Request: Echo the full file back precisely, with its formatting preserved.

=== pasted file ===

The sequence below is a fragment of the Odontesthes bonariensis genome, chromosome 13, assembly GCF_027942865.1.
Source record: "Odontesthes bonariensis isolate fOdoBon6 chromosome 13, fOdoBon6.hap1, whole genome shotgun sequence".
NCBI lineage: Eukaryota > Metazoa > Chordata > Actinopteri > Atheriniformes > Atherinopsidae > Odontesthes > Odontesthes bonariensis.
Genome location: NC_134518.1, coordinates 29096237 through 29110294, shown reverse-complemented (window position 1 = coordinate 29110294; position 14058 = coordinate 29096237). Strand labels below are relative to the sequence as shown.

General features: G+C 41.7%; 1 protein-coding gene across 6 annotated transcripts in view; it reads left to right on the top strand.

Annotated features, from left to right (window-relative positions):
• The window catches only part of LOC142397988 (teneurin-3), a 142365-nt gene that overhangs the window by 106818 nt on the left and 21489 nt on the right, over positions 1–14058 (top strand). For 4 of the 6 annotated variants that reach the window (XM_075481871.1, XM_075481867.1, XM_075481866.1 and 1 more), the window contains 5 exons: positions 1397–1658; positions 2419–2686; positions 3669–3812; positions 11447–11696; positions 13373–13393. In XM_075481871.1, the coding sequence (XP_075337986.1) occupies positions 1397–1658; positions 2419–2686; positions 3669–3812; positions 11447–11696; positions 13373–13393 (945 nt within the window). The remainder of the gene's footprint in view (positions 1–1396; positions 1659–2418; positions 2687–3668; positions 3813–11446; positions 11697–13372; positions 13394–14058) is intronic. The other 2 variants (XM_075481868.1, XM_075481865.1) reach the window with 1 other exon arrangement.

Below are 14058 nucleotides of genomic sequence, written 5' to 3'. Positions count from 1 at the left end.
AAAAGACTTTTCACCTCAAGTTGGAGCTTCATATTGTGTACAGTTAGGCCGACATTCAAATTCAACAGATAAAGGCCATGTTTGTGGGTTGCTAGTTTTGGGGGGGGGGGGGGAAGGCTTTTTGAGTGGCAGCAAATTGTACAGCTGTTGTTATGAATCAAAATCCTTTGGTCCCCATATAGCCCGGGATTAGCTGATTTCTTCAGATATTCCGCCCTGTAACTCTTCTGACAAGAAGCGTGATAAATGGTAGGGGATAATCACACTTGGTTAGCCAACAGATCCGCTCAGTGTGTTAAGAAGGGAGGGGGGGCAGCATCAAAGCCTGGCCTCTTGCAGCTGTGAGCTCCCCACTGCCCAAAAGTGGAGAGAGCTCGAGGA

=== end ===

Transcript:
The sequence below is a fragment of the Odontesthes bonariensis genome, chromosome 13, assembly GCF_027942865.1.
Source record: "Odontesthes bonariensis isolate fOdoBon6 chromosome 13, fOdoBon6.hap1, whole genome shotgun sequence".
NCBI lineage: Eukaryota > Metazoa > Chordata > Actinopteri > Atheriniformes > Atherinopsidae > Odontesthes > Odontesthes bonariensis.
Genome location: NC_134518.1, coordinates 29096237 through 29110294, shown reverse-complemented (window position 1 = coordinate 29110294; position 14058 = coordinate 29096237). Strand labels below are relative to the sequence as shown.

General features: G+C 41.7%; 1 protein-coding gene across 6 annotated transcripts in view; it reads left to right on the top strand.

Annotated features, from left to right (window-relative positions):
• The window catches only part of LOC142397988 (teneurin-3), a 142365-nt gene that overhangs the window by 106818 nt on the left and 21489 nt on the right, over positions 1–14058 (top strand). For 4 of the 6 annotated variants that reach the window (XM_075481871.1, XM_075481867.1, XM_075481866.1 and 1 more), the window contains 5 exons: positions 1397–1658; positions 2419–2686; positions 3669–3812; positions 11447–11696; positions 13373–13393. In XM_075481871.1, the coding sequence (XP_075337986.1) occupies positions 1397–1658; positions 2419–2686; positions 3669–3812; positions 11447–11696; positions 13373–13393 (945 nt within the window). The remainder of the gene's footprint in view (positions 1–1396; positions 1659–2418; positions 2687–3668; positions 3813–11446; positions 11697–13372; positions 13394–14058) is intronic. The other 2 variants (XM_075481868.1, XM_075481865.1) reach the window with 1 other exon arrangement.

Below are 14058 nucleotides of genomic sequence, written 5' to 3'. Positions count from 1 at the left end.
AAAAGACTTTTCACCTCAAGTTGGAGCTTCATATTGTGTACAGTTAGGCCGACATTCAAATTCAACAGATAAAGGCCATGTTTGTGGGTTGCTAGTTTTGGGGGGGGGGGGGGAAGGCTTTTTGAGTGGCAGCAAATTGTACAGCTGTTGTTATGAATCAAAATCCTTTGGTCCCCATATAGCCCGGGATTAGCTGATTTCTTCAGATATTCCGCCCTGTAACTCTTCTGACAAGAAGCGTGATAAATGGTAGGGGATAATCACACTTGGTTAGCCAACAGATCCGCTCAGTGTGTTAAGAAGGGAGGGGGGGCAGCATCAAAGCCTGGCCTCTTGCAGCTGTGAGCTCCCCACTGCCCAAAAGTGGAGAGAGCTCGAGGA